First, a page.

The Buried Book: The Loss and Rediscovery of the Great Epic of Gilgameshis the story of the Epic of Gilgamesh -- what is known of its creation, its loss when Nineveh fell, and its rediscovery in the nineteenth century. As intriguing as this story is, it is rather short, so Damrosch fills out his narrative by offering us a lot of context. We learn about the scholars who decyphered cuneiform and translated the Gilgamesh tablets, the archeologists who uncovered Nineveh and its ruined library, the state of British archeology in the late 1800s (racist, classist, and ridiculously petty), the Assyrian kings who founded Nineveh and put together the great library of cuneiform tablets, the workings of the Assyrian Empire (surprisingly modern in its politics and concerns), and finally the earliest Sumerian and Akkadian versions of the Gilgamesh stories. Damrosch, a comparative literature professor, adds an analysis of the epic itself for good measure (helpful, since it's been years since I read it), along with its influence on modern works.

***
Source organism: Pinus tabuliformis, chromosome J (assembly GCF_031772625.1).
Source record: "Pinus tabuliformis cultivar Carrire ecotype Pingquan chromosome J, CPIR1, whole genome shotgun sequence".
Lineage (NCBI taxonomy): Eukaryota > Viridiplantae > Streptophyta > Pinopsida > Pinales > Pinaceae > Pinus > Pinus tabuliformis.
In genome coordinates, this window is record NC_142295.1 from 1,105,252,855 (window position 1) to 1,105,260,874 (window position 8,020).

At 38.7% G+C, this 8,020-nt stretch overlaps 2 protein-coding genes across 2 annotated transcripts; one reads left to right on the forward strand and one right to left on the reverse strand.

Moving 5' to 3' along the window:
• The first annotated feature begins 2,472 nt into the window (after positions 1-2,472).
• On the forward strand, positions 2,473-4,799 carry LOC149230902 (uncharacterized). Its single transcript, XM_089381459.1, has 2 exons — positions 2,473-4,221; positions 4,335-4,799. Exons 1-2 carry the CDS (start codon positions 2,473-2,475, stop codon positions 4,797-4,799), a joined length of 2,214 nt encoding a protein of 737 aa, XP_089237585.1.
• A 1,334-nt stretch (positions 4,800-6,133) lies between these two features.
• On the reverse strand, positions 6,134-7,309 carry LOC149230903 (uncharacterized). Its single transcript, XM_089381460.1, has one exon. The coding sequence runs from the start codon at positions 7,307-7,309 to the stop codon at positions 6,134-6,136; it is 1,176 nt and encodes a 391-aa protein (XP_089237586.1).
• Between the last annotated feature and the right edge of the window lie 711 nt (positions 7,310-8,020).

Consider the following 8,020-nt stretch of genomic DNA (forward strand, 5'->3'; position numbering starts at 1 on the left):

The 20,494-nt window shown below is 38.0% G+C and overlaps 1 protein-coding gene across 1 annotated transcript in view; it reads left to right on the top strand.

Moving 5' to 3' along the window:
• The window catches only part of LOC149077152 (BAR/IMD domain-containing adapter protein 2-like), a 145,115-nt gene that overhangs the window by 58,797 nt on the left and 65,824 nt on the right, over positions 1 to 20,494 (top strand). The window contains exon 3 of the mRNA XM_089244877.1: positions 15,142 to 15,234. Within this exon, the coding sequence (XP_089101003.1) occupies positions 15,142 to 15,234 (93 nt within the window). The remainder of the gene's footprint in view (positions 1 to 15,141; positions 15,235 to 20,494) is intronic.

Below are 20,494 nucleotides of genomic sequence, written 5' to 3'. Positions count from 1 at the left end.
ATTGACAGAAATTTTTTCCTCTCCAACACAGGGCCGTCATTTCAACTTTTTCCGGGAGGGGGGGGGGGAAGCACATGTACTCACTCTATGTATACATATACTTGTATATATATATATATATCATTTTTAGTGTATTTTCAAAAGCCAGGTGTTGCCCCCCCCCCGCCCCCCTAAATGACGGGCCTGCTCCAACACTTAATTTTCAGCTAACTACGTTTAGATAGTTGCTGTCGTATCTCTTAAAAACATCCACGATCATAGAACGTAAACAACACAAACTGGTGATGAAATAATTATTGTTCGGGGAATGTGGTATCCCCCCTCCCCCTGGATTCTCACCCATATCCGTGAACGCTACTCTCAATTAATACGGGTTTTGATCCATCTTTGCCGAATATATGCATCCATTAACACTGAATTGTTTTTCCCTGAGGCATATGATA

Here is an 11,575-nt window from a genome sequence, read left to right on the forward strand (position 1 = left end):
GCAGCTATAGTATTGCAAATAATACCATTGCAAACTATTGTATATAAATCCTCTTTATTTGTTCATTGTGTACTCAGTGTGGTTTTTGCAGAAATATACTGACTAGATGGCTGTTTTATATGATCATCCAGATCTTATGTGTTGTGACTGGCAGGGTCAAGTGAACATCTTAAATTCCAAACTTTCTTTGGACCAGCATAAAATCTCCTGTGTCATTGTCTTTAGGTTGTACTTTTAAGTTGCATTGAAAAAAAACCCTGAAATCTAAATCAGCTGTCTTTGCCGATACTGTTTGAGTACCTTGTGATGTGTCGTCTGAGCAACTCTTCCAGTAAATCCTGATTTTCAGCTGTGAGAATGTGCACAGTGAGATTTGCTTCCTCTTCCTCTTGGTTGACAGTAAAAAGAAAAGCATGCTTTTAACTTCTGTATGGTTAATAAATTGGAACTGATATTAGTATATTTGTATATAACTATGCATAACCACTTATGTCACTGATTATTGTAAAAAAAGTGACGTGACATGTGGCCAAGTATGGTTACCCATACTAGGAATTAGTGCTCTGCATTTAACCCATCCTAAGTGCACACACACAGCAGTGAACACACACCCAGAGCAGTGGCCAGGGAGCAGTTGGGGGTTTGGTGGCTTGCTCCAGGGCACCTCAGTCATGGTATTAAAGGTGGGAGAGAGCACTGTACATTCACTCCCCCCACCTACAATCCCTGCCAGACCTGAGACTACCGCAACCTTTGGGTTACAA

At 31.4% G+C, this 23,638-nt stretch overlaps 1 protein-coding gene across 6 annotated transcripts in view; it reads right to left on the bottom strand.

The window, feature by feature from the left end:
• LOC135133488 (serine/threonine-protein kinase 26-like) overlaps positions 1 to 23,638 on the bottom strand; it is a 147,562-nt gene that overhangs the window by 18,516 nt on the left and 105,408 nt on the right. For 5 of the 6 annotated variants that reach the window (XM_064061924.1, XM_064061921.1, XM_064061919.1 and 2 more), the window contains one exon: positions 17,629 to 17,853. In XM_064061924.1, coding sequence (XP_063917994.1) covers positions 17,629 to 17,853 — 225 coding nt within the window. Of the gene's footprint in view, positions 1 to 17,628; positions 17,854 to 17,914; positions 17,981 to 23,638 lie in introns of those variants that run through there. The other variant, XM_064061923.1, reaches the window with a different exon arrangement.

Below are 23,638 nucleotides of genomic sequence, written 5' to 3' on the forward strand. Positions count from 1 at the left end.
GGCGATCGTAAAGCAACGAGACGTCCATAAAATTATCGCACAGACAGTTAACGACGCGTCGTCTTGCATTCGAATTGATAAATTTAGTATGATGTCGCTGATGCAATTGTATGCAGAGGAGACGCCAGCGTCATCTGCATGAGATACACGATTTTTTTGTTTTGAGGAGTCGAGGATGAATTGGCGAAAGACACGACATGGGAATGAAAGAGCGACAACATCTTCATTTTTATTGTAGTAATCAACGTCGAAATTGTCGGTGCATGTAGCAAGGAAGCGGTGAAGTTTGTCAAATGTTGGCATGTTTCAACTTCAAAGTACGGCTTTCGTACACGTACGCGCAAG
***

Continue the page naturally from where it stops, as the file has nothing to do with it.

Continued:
The result is a fascinating synthesis of history, culture, archeology, literature, and symbolism. Where Damrosch falters is in the last section, where he discusses Saddam Hussein's fascination with Gilgamesh and his literary pretensions. I don't think the connection is strong enough to be particularly interesting, and Damrosch's handling of it doesn't do much to address the remarkable lack of self-awareness Hussein must have had, given the ideals he praised in his writings and his actual behavior. I'm the last person to deny that evil dictators can be complex and full of contradictions, but that was not really discussed in Damrosch's analysis -- whether because he did not go in depth enough, or whether because the connection to Gilgamesh was ultimately too thin to make it belong in this book, I'm not sure.